Printed in North Korea

Nicholas Bonner, author of Printed in North Korea: The Art of Everyday Life in the DPRK, discusses the surprising visual culture of North Korea’s lino-cut prints    

I started collecting North Korean artwork and graphics on my first visit to Pyongyang. The best artists belonged to either Mansudae or Paekho Art Studios and the prints from these studios became an important part of my collection, which now consists of over 700 prints dating from the 1950s to today. The subject matter ranges from the prosaic (a potato researcher in a laboratory, a woman cleaning a bus) to the poetic (the towering pine forests of the north, raging waterfalls and moonlit lakes). What they all have in common though, is the delivery of an unambiguous political or social message. Nonetheless, and as every print in this book testifies, the artistry, sensitivity and talent of artists in North Korea are evident in abundance.

Buying art in North Korea is not a problem, but buying good is certainly not straightforward. More than a few collectors have fallen for what appears to be a great work of art, not realising what they have purchased. As well as authentic works of art, there are also legitimate ‘copy works’ of popular pieces that are signed by the new artist while acknowledging the original. Forgery is seriously frowned upon in the DPRK, nonetheless I have seen works that are deliberate counterfeits. This is not helped by the lack of a recognised system of provenance and a lack of understanding of the history of North Korean art.

Older works from the 1950s tend to be woodcuts, but in the late 1970s linocuts printed with viscous inks came to the fore and are the most well-represented in this selection. Various styles can be seen in the following pages – from the reduction method (one colour applied and printed before re-cutting the lino and applying a second colour) – to applying various colours directly on to the linocut for specific areas. What is common is that no more than fifteen prints are made from each linocut, because after this the ink clogs up the cuts and the fine details are lost.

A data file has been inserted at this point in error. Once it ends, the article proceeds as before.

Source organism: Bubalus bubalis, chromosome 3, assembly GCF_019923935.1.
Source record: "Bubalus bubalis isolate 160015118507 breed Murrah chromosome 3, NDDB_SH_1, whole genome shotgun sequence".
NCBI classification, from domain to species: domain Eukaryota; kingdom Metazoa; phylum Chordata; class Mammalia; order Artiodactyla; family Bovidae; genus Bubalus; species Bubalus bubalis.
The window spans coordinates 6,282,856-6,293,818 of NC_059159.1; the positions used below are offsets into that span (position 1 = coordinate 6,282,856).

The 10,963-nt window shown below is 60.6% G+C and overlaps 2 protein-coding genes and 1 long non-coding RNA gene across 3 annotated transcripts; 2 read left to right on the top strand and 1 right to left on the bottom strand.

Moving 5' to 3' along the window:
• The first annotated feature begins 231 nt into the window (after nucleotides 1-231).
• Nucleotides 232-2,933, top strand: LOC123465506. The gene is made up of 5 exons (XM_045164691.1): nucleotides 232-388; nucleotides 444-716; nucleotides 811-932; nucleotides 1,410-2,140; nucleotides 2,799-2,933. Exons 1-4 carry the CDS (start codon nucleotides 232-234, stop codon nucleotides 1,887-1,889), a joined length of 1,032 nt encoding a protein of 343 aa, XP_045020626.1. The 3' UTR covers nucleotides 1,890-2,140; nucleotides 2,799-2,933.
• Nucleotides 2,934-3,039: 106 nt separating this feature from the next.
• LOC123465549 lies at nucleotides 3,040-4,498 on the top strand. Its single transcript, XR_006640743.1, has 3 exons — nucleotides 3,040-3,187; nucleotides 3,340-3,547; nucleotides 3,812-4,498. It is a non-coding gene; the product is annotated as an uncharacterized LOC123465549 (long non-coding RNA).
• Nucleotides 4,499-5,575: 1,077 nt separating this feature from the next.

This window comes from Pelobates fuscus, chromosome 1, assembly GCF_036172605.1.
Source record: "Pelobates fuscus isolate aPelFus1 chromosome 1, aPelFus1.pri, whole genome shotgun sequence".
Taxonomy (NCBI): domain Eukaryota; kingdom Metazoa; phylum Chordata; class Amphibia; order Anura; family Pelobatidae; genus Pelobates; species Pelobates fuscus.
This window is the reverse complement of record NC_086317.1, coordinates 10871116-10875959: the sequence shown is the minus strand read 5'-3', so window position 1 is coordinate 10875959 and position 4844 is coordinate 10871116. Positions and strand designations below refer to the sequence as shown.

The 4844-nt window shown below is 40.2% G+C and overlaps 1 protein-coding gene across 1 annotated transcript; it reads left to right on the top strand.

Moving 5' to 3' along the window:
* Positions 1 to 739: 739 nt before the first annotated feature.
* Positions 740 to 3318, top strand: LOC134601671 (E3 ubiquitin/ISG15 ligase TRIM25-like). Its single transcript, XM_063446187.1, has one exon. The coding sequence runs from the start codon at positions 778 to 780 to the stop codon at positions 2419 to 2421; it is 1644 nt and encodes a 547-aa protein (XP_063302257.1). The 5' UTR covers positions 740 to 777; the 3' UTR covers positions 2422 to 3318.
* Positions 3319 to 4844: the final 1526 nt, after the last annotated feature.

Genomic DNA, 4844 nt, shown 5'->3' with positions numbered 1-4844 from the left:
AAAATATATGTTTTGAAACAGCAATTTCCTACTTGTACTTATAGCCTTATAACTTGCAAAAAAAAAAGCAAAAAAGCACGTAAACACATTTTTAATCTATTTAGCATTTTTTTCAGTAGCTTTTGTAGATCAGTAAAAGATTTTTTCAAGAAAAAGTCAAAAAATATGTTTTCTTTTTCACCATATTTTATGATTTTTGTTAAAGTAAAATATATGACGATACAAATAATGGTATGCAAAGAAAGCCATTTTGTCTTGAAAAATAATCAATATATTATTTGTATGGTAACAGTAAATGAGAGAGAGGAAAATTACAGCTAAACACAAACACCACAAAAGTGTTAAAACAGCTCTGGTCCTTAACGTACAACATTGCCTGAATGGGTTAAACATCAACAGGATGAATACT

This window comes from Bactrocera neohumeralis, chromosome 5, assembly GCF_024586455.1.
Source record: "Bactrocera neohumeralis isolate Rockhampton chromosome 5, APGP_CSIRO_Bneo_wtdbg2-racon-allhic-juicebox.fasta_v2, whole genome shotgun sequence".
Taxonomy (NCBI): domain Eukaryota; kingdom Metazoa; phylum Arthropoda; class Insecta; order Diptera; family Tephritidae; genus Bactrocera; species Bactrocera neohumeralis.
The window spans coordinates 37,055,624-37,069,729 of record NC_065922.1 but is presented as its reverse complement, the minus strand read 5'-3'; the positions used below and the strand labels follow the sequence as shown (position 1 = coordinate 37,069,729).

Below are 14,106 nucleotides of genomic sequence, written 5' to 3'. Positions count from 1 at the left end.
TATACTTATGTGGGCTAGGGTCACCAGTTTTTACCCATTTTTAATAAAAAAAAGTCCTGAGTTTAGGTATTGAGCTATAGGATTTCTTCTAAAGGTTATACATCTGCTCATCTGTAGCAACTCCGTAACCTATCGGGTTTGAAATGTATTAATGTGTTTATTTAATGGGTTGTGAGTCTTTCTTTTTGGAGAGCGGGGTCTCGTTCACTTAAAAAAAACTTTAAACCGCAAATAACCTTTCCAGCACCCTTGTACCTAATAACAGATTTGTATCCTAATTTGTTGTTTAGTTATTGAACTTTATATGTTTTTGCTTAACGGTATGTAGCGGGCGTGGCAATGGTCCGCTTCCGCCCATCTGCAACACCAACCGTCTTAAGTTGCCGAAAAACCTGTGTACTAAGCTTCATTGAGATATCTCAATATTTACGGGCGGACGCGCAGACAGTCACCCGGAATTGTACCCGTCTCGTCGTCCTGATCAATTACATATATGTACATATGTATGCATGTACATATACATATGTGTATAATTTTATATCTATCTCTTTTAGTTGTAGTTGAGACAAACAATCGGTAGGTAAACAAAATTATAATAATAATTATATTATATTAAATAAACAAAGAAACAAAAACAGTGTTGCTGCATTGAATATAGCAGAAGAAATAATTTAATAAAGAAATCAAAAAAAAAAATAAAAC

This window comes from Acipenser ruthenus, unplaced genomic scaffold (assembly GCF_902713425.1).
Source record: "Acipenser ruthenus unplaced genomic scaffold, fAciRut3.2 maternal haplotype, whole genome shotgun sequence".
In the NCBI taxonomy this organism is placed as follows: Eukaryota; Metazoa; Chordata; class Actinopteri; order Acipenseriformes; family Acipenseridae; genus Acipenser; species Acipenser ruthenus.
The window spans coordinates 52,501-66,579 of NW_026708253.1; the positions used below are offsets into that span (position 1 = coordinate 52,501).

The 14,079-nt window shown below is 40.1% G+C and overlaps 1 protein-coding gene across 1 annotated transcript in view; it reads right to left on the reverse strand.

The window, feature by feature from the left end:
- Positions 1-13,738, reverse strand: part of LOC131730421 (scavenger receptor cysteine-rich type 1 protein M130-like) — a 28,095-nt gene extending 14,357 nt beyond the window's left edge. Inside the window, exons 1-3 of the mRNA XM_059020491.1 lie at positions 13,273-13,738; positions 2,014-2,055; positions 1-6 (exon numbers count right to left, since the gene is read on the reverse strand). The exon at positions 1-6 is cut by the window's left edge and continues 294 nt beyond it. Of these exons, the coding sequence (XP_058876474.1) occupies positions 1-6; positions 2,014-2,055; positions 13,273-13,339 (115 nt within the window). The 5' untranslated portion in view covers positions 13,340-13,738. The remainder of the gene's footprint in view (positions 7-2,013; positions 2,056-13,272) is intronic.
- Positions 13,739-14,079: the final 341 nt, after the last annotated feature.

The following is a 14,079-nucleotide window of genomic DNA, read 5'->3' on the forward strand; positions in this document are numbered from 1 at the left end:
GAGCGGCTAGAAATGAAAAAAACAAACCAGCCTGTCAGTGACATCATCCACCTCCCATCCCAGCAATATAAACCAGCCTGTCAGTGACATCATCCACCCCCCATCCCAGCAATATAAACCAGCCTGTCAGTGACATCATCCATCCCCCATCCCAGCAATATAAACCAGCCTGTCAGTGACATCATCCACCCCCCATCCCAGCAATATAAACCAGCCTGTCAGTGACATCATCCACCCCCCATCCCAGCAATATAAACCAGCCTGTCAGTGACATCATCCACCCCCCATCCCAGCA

Art in North Korea ranges from the purely aesthetic to the politically laden. While simple decorative paintings and prints are produced for homes and restaurants, works for public display tend to be of the ‘Juche realism’ genre. The works are shown in exhibitions and printed in magazines with the aim of imbuing the public with a sense of pride and purpose: no matter how mundane your job, you are an important part of the revolution, the country therefore remains strong and will care for you. Many prints, especially those selected for the annual year book on the arts, are simply archived, but some make their way into the hands of foreign visitors browsing in one of the art studios.

Each print, including every one in this book, was made to be believable and to resonate with a Korean audience even if, in some cases, it is an exaggerated, almost technicolour, reality. I sincerely hope that this selection of prints will resonate with readers as works of great skill, and in their own way beauty, as an important reminder that North Korea is a three-dimensional country filled with people and places that go way beyond the headlines.

Printed in North Korea: The Art of Everyday Life in the DPRK by Nicholas Bonner is published by Phaidon, £24.95